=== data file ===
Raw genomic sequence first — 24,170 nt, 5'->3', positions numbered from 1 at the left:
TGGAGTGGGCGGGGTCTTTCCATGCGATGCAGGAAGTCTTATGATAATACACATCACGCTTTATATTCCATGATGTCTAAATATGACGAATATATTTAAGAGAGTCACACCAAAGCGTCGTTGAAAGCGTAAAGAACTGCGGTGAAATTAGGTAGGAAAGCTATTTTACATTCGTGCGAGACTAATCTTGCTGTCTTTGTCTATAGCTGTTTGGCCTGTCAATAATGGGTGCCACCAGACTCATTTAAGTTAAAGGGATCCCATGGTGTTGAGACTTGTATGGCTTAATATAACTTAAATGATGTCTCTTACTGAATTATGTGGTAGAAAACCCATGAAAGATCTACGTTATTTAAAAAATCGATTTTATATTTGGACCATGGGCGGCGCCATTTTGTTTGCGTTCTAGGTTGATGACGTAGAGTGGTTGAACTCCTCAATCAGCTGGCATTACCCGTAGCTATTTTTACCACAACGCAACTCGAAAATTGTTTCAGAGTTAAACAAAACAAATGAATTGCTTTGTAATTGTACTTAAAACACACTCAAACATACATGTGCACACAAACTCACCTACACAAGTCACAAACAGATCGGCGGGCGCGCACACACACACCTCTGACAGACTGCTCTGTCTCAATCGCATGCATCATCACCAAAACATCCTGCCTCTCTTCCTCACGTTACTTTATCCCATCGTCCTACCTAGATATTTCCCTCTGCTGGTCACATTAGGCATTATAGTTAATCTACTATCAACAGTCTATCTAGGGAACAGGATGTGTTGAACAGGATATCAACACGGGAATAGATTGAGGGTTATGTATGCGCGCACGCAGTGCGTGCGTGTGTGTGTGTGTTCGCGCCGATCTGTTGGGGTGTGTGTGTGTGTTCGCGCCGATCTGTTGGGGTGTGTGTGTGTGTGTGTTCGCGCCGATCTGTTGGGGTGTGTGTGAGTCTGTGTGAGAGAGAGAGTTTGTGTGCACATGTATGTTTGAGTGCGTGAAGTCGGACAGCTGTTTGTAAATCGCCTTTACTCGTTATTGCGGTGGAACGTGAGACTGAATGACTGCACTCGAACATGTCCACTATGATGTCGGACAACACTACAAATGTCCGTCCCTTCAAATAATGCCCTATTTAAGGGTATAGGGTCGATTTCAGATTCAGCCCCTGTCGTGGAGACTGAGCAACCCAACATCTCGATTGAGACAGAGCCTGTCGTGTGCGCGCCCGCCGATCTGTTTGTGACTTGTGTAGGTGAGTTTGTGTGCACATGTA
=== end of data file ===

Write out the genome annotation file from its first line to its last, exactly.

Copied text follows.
Raw genomic sequence first — 24,170 nt, 5'->3', positions numbered from 1 at the left:
TGGAGTGGGCGGGGTCTTTCCATGCGATGCAGGAAGTCTTATGATAATACACATCACGCTTTATATTCCATGATGTCTAAATATGACGAATATATTTAAGAGAGTCACACCAAAGCGTCGTTGAAAGCGTAAAGAACTGCGGTGAAATTAGGTAGGAAAGCTATTTTACATTCGTGCGAGACTAATCTTGCTGTCTTTGTCTATAGCTGTTTGGCCTGTCAATAATGGGTGCCACCAGACTCATTTAAGTTAAAGGGATCCCATGGTGTTGAGACTTGTATGGCTTAATATAACTTAAATGATGTCTCTTACTGAATTATGTGGTAGAAAACCCATGAAAGATCTACGTTATTTAAAAAATCGATTTTATATTTGGACCATGGGCGGCGCCATTTTGTTTGCGTTCTAGGTTGATGACGTAGAGTGGTTGAACTCCTCAATCAGCTGGCATTACCCGTAGCTATTTTTACCACAACGCAACTCGAAAATTGTTTCAGAGTTAAACAAAACAAATGAATTGCTTTGTAATTGTACTTAAAACACACTCAAACATACATGTGCACACAAACTCACCTACACAAGTCACAAACAGATCGGCGGGCGCGCACACACACACCTCTGACAGACTGCTCTGTCTCAATCGCATGCATCATCACCAAAACATCCTGCCTCTCTTCCTCACGTTACTTTATCCCATCGTCCTACCTAGATATTTCCCTCTGCTGGTCACATTAGGCATTATAGTTAATCTACTATCAACAGTCTATCTAGGGAACAGGATGTGTTGAACAGGATATCAACACGGGAATAGATTGAGGGTTATGTATGCGCGCACGCAGTGCGTGCGTGTGTGTGTGTGTTCGCGCCGATCTGTTGGGGTGTGTGTGTGTGTTCGCGCCGATCTGTTGGGGTGTGTGTGTGTGTGTGTTCGCGCCGATCTGTTGGGGTGTGTGTGAGTCTGTGTGAGAGAGAGAGTTTGTGTGCACATGTATGTTTGAGTGCGTGAAGTCGGACAGCTGTTTGTAAATCGCCTTTACTCGTTATTGCGGTGGAACGTGAGACTGAATGACTGCACTCGAACATGTCCACTATGATGTCGGACAACACTACAAATGTCCGTCCCTTCAAATAATGCCCTATTTAAGGGTATAGGGTCGATTTCAGATTCAGCCCCTGTCGTGGAGACTGAGCAACCCAACATCTCGATTGAGACAGAGCCTGTCGTGTGCGCGCCCGCCGATCTGTTTGTGACTTGTGTAGGTGAGTTTGTGTGCACATGTA